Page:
‘Hip Hop Nutcracker’ blends classical with hip hop, with MC Kurtis Blow helping build the energy

When the creators of “The Hip Hop Nutcracker” melded hip hop dancing with Pyotr Ilyich Tchaikovsky’s famous ballet score, there was a feeling they had something special on their hands.

“It’s so crazy to be an artist,” said director and choreographer Jennifer Weber. “You make lots of things, and some of them stick and some of them don’t. When we first did ‘The Hip Hop Nutcracker,’ it was pretty clear right away that this was going to be something that stuck. The way the audience responded, it just felt like something — it just had an energy.”


That initial audience response was back in 2014. In the decade since, “The Hip Hop Nutcracker” has become a touring annual staple, having been performed in 70 cities. The show retells the 130-year-old ballet story of Marie/Clara and the Nutcracker prince’s dream adventure with the expected classical music combined with hip hop dancing, a live DJ, and hip hop legend Kurtis Blow serving as the show’s MC. With hip hop celebrating its 50th anniversary, this unique melding of styles sets down at the Cadillac Palace Theatre in Chicago for the first time to give local audiences a peek at the magic created when hip hop meets a holiday classic.

Looking back on the creation of the show in 2013, Weber, who is credited as a creator alongside writer and United Palace CEO Mike Fitelson, said it was an “amazing challenge” to bring together the worlds of hip hop and classical music. At the time, Weber was already exploring reimagining classic ballets with her hip hop dance company in New York.


“It just seemed like these two worlds should absolutely not go together,” said Weber, who received Tony nominations for her choreography of “& Juliet” and “KPOP” on Broadway. “But what ended up happening is that, the way hip hop and classical music fit together, the movement allows you to hear the music in a new way, and the music allows you to see the movement in a new way.”

The touring show

Prior to working on “The Nutcracker,” Weber explored what a hip hop/classical pairing could look like for a piece set to Antonio Vivaldi’s “The Four Seasons” that was performed as part of a festival at the Apollo Theater. It hit her then that there was something exciting about this pairing. While she was looking for a future life for the Vivaldi exploration, she met with Fitelson, who pitched the idea of perhaps taking a run at “The Nutcracker” instead.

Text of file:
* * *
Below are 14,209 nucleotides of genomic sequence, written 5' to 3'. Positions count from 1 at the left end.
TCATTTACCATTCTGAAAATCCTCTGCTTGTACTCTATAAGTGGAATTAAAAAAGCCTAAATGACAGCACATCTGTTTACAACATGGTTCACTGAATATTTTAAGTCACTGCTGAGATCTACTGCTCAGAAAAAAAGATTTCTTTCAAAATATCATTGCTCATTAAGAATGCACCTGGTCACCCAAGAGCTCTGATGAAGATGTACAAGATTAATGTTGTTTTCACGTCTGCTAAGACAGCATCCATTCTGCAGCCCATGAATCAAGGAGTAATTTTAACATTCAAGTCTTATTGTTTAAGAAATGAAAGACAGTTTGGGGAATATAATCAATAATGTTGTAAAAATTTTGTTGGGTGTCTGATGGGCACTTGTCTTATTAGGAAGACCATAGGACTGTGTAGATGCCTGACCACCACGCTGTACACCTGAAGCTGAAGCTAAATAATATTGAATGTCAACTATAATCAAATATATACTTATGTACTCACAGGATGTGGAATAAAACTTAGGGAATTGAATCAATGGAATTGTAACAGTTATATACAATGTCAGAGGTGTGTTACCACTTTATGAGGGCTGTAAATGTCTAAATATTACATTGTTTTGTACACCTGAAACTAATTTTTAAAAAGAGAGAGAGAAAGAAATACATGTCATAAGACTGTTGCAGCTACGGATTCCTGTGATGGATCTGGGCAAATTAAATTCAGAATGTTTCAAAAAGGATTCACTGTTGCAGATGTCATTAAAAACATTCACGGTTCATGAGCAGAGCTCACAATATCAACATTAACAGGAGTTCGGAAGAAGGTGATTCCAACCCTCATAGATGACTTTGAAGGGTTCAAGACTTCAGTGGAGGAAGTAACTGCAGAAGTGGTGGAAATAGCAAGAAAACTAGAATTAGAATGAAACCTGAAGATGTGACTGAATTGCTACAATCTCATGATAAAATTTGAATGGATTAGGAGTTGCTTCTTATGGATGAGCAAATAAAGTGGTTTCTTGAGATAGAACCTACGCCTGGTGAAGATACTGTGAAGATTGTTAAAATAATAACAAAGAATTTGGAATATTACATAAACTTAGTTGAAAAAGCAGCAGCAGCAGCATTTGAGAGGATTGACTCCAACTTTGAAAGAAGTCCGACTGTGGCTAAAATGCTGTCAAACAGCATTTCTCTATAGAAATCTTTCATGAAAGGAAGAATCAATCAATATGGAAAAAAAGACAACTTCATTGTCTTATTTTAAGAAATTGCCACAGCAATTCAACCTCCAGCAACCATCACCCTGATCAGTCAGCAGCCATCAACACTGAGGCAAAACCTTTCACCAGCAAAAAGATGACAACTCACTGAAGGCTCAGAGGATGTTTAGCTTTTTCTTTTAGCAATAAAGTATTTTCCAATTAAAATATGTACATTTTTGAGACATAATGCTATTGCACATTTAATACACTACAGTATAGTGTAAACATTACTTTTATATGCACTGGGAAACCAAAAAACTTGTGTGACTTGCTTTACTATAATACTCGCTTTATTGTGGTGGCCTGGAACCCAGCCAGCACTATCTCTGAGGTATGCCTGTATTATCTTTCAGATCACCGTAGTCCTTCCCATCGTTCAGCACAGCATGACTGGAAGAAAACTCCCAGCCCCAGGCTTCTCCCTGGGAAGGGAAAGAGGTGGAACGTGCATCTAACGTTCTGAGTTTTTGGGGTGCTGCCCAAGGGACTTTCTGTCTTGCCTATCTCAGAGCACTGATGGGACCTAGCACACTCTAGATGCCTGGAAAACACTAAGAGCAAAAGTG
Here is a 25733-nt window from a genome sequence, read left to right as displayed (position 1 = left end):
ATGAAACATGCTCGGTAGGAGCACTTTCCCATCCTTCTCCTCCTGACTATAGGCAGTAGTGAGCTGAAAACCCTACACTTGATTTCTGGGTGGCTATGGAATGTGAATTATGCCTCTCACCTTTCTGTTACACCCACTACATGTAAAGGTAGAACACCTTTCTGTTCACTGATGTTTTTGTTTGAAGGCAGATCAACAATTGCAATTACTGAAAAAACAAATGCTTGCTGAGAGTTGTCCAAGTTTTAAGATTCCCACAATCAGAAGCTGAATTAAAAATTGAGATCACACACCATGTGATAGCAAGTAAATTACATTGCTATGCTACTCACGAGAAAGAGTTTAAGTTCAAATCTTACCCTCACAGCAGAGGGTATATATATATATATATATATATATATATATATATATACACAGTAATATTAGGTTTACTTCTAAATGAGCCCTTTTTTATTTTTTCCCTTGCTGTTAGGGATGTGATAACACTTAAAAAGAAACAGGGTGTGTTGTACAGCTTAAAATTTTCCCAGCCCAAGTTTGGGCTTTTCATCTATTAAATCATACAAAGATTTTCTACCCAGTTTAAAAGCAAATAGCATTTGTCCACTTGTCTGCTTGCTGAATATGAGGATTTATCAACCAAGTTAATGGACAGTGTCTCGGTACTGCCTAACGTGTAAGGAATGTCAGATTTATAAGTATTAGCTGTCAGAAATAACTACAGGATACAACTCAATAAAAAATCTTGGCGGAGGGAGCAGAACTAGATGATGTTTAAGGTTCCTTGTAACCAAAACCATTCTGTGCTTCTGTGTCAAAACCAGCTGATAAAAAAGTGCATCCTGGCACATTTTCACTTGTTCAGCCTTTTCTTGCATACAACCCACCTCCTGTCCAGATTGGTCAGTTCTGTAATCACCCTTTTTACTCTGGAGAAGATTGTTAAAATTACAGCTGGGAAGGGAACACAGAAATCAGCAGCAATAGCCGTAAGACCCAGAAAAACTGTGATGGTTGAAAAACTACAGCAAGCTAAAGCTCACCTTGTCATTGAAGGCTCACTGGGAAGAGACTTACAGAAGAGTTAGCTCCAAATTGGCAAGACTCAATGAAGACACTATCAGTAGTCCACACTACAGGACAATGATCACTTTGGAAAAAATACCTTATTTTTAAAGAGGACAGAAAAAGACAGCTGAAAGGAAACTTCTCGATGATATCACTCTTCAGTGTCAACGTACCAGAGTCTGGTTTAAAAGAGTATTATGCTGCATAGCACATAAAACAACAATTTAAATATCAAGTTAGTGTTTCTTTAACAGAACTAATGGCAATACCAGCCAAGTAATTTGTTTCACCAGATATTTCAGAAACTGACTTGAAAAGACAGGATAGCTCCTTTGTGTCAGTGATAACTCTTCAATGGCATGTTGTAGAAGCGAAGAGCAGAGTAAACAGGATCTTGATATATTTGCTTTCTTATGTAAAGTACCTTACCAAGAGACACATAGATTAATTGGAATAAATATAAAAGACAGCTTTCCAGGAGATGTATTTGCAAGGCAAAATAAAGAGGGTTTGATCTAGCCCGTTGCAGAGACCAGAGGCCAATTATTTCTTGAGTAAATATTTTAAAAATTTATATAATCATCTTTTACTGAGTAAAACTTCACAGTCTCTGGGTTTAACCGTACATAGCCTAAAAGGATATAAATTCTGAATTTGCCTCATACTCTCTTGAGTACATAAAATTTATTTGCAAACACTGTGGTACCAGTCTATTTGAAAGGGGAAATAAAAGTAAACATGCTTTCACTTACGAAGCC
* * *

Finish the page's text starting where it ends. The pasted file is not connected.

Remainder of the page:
Weber said that, at that point, she had actually never seen “The Nutcracker” before. She knew it was a famous holiday ballet, but not much more. Always one to say yes to challenges, Weber dove into research.

“I realized I knew so much of the music (already) because it’s not just the soundtrack to the ballet,” Weber said, “it’s basically the soundtrack to the holiday season. It’s the music you hear while you’re in the grocery store or (watching) commercials. The music is so familiar.”

The word that repeatedly came up in interviews with Weber and Blow was “energy.” There’s an energy to this hip hop take that Blow said he felt right away in the rehearsal room when a friend invited him to check out the show-in-progress.

The touring show

“I saw these kids over there break dancing to classical music of Tchaikovsky, and a DJ cutting up funky beats under this classical music,” Blow recalled. “I said, ‘Man, I’ve got to be a part of this.’ It hit me in the heart because I’ve been an avid supporter of this fusion of hip hop. It’s my contention that hip hop is so malleable, you can shape it into any form.”

Blow was the first rapper signed to a major record label back in 1979 when he signed with then-Chicago-based Mercury Records. Since then, his career has seen him meld hip hop with rock ’n’ roll, country and reggae. But he said the holiday season was his favorite because he gets to sing his first song, “Christmas Rappin’,” all the time.

So this founding father of hip hop signed on to be the show’s MC, opening “The Hip Hop Nutcracker” with some of his own music that he performs alongside the show’s DJ. Blow described it as a chance to get the energy right in the room, setting the stage for what audiences are about to experience.


“I have them in the aisles dancing and having a good time and everything,” Blow said. “That’s what sets this ‘Hip Hop Nutcracker’ apart from all the other ‘Nutcrackers’ — the crowd participation. I get ‘em ready. I say to you, ‘This is not a normal Nutcracker, so we want you to have fun. Let your hair down, let yourselves go, clap really loud, scream really loud.’ And that’s what they do.”

“The Hip Hop Nutcracker” features all of the characters and plot details expected of a production of “The Nutcracker” alongside Tchaikovsky’s music, but audiences are also treated to sections of the score remixed by the show’s DJ and a live violinist.

The specifics of the choreography have evolved over the years, with Weber returning annually to help craft the show for each year’s company of dancers. Weber said that, with a root of hip hop dance being improvisation, she works with the dancers on moments in the show that allow them to improvise and express themselves.

“If you love hip hop, this is the show for you,” Weber said. “If you love ballet, this is also the show for you.”

Jerald Pierce is a freelance writer.

“The Hip Hop Nutcracker” runs Dec. 12-17 at the Cadillac Palace Theatre, 151 W. Randolph St.; 800-775-2000 and www.broadwayinchicago.com


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